News - Kia
Kia aims to shrink gap with Hyundai
Refreshed line-up will help boost local sales to 50,000 in five years, says Kia
9 Jun 2015
KIA has grand plans to significantly expand its presence in Australia, relying on a fresh new model line-up that it believes will boost annual sales to 31,000 this year – and on to 50,000 by 2020.
The South Korean car-maker is working to close the gap between it and sister company Hyundai, achieving a balance between the two brands seen in other parts of the world, where it manages to sell three cars for every five Hyundais.
The current split in Australia sits at about 70:30 in favour of Hyundai.
With the rising popularity of the Cerato small-car range and continually strong sales for the Sportage mid-size SUV, Kia is already turning the tide from previous years when the balance was closer to 75:25.
And the car-maker says the trend is likely to continue.
Speaking at the launch of the third-generation Sorento large SUV in Queensland last week, Kia Motors Australia (KMAu) chief operating officer Damien Meredith said that while the company had aggressive expansion plans, growth would not come at the cost of Hyundai sales.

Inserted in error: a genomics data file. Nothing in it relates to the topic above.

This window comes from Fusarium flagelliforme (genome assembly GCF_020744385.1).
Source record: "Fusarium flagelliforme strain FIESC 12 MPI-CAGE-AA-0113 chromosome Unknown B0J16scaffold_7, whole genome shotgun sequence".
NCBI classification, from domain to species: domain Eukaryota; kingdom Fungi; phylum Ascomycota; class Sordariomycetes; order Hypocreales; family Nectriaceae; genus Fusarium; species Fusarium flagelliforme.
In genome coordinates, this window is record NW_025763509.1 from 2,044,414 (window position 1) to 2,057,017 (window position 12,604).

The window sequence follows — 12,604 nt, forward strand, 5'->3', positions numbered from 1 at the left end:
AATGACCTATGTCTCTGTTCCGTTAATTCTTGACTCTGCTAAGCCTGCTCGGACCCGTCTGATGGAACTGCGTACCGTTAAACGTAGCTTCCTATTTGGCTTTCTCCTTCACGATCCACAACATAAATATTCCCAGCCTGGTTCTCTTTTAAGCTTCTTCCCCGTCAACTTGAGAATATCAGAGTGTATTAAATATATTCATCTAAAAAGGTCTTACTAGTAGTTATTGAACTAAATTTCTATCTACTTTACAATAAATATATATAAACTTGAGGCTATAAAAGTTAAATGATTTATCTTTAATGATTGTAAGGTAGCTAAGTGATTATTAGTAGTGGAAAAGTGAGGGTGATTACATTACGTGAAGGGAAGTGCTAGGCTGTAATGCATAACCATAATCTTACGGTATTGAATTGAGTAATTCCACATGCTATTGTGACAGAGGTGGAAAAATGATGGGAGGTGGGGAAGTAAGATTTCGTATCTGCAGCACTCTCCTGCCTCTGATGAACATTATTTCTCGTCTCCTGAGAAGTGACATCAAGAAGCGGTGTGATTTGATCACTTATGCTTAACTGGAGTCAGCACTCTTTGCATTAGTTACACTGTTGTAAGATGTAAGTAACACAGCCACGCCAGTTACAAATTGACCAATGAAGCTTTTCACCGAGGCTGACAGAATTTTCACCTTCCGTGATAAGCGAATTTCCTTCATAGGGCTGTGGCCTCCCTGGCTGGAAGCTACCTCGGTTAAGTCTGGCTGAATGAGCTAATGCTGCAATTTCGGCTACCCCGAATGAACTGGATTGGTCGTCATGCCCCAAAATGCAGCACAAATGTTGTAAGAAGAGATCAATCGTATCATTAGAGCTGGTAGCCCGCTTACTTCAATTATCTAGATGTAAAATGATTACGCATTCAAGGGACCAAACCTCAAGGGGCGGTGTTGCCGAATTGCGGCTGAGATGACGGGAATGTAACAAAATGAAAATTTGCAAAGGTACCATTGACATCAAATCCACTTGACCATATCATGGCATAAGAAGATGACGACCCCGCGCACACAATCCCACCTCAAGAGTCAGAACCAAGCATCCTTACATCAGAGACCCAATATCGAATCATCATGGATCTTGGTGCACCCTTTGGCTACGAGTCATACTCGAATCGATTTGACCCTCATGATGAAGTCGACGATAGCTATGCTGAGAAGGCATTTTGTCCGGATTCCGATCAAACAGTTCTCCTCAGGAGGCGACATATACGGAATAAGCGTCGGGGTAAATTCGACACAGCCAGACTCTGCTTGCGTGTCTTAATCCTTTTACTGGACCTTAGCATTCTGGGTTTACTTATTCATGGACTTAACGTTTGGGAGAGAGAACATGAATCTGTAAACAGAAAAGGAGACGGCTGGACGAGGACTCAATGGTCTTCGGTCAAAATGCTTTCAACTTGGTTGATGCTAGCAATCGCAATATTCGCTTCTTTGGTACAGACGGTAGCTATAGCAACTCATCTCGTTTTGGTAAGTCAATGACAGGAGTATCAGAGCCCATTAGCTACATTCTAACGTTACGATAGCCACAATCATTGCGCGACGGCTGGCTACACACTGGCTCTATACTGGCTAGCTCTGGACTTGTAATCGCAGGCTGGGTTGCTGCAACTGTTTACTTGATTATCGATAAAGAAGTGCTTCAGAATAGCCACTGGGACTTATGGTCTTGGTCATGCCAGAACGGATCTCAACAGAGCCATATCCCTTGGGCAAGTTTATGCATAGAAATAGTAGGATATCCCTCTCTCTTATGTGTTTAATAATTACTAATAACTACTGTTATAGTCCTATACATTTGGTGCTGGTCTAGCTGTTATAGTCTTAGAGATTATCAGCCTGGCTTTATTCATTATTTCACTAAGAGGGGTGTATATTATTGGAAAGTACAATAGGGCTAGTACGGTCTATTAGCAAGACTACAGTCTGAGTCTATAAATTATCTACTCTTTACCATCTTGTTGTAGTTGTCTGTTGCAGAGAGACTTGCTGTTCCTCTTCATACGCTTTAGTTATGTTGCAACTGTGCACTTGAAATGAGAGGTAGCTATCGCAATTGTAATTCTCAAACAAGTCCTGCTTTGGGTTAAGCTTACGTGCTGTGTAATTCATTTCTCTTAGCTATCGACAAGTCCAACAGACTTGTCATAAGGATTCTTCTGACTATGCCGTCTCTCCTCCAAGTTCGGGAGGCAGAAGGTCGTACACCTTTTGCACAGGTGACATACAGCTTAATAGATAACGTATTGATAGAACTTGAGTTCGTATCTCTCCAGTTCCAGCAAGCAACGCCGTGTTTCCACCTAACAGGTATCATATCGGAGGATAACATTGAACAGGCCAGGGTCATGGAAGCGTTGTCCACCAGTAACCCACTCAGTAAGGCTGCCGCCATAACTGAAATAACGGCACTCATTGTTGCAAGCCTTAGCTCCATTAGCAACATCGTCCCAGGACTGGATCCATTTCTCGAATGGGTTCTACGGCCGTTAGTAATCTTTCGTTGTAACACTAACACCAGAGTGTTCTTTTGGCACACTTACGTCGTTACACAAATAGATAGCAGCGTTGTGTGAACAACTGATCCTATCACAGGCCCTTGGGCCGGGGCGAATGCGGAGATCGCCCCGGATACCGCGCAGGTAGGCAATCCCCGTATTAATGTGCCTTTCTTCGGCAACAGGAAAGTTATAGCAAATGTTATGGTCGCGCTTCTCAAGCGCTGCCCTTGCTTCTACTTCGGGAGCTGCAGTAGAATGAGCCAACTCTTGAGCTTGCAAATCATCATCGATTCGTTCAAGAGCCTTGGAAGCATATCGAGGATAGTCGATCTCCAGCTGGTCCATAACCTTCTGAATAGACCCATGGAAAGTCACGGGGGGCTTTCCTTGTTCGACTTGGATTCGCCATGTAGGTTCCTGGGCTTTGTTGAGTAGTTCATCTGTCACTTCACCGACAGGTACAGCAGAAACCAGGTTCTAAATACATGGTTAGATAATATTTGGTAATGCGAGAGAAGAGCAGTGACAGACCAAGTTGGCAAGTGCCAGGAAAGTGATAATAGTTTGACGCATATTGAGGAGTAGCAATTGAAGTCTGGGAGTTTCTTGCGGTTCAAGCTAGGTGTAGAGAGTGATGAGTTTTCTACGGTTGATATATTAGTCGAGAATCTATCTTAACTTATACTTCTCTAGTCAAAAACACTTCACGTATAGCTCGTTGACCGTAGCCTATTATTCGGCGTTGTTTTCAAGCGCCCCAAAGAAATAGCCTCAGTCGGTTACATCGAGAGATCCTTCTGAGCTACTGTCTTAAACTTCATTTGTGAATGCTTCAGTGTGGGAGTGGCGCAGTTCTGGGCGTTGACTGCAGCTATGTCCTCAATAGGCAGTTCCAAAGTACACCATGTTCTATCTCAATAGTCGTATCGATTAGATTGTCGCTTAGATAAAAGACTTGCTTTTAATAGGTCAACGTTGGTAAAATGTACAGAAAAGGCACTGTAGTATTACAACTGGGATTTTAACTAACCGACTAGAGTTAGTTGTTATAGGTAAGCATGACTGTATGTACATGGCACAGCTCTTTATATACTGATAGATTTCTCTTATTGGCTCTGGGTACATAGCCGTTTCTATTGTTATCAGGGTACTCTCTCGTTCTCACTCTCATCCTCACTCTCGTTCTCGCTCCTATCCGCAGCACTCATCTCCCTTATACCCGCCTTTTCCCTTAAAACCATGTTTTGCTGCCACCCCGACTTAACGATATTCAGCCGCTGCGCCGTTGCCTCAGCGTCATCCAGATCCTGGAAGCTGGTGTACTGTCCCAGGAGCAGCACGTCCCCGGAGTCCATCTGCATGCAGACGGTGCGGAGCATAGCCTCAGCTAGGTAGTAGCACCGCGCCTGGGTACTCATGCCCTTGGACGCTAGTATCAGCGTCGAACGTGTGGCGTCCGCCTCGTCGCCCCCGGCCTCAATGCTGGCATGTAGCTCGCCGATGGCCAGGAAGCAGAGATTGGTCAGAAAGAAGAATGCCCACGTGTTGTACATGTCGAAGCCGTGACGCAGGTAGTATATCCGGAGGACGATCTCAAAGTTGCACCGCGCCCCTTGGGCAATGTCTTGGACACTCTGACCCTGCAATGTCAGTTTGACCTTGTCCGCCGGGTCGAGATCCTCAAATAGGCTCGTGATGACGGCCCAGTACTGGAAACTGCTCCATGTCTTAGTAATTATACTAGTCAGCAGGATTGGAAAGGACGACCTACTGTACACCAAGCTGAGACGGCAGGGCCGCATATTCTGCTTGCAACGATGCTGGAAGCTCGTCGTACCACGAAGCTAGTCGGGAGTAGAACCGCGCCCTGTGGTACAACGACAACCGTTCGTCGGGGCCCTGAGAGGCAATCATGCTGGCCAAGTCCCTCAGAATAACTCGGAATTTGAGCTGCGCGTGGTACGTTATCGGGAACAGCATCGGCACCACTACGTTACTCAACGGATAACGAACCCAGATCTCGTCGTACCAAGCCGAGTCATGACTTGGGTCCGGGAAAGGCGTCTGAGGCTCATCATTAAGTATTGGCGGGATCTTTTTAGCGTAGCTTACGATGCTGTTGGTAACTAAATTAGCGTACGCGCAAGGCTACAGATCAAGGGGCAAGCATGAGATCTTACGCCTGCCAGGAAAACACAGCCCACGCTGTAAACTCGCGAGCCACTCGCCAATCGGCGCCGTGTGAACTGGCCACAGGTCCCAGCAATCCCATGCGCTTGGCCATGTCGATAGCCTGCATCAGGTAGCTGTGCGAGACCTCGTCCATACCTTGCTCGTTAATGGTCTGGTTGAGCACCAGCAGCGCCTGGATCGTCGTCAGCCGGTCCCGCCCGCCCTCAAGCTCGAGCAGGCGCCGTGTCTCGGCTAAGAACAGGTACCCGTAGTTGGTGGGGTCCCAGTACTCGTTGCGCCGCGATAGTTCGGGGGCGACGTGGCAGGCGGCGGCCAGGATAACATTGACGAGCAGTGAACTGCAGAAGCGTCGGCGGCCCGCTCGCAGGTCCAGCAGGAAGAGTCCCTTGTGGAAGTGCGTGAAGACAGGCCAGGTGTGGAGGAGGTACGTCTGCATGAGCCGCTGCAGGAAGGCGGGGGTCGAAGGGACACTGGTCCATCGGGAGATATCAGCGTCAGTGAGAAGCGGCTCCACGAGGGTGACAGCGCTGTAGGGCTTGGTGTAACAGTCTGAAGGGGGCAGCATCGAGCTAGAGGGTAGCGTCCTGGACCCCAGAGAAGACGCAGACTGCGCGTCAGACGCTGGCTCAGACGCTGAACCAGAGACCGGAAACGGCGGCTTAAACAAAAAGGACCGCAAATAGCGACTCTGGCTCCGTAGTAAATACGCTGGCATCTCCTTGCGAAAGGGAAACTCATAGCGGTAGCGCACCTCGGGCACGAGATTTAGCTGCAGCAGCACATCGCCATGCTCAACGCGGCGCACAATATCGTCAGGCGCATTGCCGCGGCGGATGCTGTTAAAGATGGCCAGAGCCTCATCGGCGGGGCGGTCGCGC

“From a group point of view, it’s very important that Hyundai remains strong and we grow, but 60:40, that’s where we would like to get to,” he said. “If they are doing 100,000 we would like to be 60,000.
“That’s a long way off, there’s no question about that, but this time last year we were 28 per cent of Hyundai sales and last month we were 34 per cent, so we’ re climbing up.” Mr Meredith explained that Hyundai’s significant lead was attributable to key products and critical decisions made during the global financial crisis.
However, he is confident that Kia’s upcoming models will almost double sales by 2020, taking it to a point where it is a permanent fixture on the top-10 sales list and holding around five per cent of the entire market – the point where Nissan, Mitsubishi and Volkswagen are now.
“I think that growth was based on two products – i30 and iLoad – and it was GFC time and Hyundai made a lot of good decisions with regards to product and pricing strategy and that growth happened very quickly,” he said.
“We’ve got to be a little bit different to what Hyundai did and we have to focus on what we believe Kia means to the market and to the customer – great product, tuned for Australian conditions and great value.
“We would like to be at the 50,000 mark in about five years’ time.” While sales of the Korean brand have slipped slightly from a peak of about 30,000 in 2012, the company is enjoying an upward trend from five years ago when it recorded 23,848 new registrations.
In addition to the strengthening Cerato, over the next 12 months Kia will bolster its line-up with a succession of new offerings to tempt more Australian customers to the brand.
Kia has modest ambitions for the freshly launched Sorento large SUV, with a predicted 10 per cent increase for the third-generation version, with greater volume expectations resting on the redesigned version of the smaller Sportage, which is due for release in Australia in January next year after debuting at the Frankfurt motor show in September.